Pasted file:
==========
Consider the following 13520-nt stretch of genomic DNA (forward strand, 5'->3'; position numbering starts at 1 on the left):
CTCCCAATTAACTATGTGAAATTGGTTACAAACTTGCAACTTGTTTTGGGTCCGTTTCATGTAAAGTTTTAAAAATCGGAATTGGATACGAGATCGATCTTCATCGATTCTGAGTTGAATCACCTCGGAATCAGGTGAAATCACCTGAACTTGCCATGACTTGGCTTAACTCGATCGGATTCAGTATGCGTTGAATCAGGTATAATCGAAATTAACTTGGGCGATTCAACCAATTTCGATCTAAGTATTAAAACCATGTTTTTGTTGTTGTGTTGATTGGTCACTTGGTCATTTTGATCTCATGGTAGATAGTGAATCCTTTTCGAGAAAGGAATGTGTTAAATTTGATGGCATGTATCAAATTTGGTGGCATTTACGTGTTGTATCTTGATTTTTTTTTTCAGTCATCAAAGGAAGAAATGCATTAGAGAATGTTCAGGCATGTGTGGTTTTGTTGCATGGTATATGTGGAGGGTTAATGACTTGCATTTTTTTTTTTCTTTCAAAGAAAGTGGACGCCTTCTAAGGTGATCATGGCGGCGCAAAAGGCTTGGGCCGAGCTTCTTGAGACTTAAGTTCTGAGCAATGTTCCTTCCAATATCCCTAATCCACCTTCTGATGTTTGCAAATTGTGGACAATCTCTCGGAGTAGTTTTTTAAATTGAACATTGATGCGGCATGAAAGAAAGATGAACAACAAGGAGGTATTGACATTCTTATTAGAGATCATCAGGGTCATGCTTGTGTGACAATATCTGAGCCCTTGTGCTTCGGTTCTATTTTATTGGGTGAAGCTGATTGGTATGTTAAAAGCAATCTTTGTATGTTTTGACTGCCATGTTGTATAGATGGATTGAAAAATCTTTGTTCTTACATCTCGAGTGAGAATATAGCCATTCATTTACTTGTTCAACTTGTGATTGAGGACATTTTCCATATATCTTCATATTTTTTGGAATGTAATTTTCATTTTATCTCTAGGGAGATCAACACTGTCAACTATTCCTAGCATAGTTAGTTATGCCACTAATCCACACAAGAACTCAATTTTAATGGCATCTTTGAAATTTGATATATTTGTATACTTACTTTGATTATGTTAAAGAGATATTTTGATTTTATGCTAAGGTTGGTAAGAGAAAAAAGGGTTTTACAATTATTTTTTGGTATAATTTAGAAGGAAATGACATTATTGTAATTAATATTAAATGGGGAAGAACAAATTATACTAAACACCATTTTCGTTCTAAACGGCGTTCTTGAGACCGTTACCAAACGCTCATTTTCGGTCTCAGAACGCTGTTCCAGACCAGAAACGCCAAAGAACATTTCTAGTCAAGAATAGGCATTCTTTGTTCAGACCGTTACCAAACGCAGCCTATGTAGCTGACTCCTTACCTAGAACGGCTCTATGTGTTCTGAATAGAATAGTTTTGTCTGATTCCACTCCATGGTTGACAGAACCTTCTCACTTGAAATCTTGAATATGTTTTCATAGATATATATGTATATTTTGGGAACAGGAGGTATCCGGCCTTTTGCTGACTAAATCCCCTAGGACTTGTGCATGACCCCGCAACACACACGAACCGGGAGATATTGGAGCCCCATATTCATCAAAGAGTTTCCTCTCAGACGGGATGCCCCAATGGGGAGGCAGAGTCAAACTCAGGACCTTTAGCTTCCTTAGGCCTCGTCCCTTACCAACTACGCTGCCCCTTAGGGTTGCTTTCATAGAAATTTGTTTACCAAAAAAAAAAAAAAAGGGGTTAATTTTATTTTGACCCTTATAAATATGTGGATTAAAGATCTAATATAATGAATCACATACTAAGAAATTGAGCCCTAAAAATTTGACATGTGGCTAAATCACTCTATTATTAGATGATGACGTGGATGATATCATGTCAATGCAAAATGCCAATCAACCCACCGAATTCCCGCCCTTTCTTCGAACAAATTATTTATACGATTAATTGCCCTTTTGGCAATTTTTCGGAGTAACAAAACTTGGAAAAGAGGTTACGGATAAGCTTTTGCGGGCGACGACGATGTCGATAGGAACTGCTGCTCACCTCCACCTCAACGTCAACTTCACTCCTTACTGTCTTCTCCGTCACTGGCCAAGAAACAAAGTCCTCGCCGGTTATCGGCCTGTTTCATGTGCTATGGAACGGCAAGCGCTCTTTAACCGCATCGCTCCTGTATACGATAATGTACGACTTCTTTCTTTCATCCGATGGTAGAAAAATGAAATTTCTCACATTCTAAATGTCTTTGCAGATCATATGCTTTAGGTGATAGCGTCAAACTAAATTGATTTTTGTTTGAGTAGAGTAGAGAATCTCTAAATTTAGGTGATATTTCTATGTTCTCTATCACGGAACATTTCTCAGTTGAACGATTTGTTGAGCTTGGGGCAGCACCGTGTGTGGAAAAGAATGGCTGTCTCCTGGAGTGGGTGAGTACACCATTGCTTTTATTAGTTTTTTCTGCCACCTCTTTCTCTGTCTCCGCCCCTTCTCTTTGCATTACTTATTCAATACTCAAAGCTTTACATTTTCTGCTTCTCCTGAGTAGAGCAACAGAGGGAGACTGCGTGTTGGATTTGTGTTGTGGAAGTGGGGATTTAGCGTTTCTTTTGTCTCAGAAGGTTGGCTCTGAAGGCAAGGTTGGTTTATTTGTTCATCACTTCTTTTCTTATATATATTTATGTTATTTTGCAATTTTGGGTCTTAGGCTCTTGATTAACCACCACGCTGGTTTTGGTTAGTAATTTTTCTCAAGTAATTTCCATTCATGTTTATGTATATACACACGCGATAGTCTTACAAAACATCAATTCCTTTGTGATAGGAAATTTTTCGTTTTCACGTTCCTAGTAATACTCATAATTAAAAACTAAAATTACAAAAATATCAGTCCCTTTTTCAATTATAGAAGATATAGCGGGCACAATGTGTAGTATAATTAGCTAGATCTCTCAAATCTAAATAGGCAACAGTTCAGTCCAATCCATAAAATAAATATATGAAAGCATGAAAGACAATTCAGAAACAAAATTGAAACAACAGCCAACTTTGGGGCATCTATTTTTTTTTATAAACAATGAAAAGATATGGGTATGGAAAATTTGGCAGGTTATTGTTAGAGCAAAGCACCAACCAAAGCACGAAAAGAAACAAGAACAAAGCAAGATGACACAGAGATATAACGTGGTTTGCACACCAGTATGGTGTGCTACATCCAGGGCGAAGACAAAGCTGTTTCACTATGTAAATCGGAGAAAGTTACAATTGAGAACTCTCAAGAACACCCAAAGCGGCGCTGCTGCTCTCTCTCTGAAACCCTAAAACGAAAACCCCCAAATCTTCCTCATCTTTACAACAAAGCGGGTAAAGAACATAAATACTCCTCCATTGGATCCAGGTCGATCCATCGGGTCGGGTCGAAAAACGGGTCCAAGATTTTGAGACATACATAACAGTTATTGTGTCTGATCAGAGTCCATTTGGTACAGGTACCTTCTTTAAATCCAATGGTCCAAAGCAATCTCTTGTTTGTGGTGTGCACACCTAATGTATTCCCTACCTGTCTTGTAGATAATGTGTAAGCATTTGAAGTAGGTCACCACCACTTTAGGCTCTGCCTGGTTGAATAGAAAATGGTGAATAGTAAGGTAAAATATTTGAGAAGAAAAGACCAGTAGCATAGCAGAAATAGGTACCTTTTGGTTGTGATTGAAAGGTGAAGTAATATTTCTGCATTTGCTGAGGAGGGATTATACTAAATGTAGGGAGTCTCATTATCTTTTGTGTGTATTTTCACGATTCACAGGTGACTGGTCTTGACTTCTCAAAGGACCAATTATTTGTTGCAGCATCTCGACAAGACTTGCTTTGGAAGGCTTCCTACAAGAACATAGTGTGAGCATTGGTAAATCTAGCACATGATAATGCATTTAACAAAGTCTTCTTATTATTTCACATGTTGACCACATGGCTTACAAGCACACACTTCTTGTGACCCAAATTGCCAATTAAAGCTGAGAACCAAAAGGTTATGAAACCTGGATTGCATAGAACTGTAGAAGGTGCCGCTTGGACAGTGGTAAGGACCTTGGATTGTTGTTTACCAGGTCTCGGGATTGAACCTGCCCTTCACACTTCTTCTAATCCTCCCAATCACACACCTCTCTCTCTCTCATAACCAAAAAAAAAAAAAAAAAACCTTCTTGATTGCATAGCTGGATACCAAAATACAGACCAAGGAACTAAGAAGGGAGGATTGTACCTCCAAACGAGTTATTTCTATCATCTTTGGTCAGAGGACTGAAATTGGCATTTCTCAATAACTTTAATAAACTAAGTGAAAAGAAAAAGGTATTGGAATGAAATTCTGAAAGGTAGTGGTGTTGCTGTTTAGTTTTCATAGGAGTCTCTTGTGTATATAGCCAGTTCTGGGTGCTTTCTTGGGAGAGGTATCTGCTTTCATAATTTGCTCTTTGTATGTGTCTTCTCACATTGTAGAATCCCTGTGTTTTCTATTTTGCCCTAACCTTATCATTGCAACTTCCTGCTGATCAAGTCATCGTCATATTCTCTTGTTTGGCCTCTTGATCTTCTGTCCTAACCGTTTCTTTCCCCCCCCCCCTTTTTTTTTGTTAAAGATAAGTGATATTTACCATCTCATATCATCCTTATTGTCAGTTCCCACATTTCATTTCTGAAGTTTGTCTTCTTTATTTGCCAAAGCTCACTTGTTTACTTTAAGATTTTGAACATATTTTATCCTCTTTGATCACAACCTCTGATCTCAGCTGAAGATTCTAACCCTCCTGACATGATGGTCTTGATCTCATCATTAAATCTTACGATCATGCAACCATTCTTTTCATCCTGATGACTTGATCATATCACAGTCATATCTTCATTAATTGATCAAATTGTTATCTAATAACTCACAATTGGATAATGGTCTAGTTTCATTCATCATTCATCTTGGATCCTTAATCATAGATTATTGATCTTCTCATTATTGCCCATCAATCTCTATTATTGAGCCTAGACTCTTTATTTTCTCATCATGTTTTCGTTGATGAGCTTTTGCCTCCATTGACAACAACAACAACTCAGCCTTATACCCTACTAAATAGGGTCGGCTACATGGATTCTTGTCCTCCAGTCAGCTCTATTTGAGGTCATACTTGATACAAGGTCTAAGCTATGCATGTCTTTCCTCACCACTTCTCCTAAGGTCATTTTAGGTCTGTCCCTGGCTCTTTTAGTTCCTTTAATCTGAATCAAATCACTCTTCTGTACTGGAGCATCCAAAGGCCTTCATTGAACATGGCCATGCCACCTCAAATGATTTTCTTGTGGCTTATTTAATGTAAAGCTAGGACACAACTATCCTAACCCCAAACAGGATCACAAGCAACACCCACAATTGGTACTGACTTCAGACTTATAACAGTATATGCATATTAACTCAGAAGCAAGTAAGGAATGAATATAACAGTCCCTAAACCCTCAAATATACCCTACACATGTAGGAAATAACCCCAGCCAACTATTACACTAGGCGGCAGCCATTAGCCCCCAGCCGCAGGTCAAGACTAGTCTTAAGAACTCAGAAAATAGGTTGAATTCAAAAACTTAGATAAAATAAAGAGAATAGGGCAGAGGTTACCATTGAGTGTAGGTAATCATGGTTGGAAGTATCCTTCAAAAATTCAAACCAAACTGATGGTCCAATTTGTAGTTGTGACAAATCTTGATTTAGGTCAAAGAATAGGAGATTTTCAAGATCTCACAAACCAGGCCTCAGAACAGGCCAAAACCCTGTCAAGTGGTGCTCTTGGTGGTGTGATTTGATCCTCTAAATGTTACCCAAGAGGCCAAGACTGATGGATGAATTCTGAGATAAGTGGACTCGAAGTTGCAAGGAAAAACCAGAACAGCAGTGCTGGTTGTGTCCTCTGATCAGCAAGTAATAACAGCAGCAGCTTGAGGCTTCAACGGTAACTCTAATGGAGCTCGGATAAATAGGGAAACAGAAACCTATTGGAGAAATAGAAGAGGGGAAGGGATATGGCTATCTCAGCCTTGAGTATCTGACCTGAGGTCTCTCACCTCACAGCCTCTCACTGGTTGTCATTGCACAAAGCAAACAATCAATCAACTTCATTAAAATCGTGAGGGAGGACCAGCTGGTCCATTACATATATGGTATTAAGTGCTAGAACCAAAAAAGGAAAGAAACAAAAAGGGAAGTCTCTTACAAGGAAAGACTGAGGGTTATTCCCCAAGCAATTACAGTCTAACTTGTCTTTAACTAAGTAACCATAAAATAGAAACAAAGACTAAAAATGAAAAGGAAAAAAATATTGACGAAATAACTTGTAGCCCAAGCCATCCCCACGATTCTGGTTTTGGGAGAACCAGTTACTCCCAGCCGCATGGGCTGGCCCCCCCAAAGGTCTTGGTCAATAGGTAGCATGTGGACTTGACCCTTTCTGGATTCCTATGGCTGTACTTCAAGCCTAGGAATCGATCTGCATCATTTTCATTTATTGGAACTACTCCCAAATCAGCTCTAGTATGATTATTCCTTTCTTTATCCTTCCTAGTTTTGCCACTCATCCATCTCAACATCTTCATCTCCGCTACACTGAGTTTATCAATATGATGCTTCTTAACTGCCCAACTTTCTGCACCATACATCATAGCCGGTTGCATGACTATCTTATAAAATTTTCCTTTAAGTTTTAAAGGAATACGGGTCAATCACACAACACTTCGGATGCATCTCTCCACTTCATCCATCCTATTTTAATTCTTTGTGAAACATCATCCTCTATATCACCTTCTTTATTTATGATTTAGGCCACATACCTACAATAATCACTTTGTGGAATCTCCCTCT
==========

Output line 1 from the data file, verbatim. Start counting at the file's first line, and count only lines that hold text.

Consider the following 13520-nt stretch of genomic DNA (forward strand, 5'->3'; position numbering starts at 1 on the left):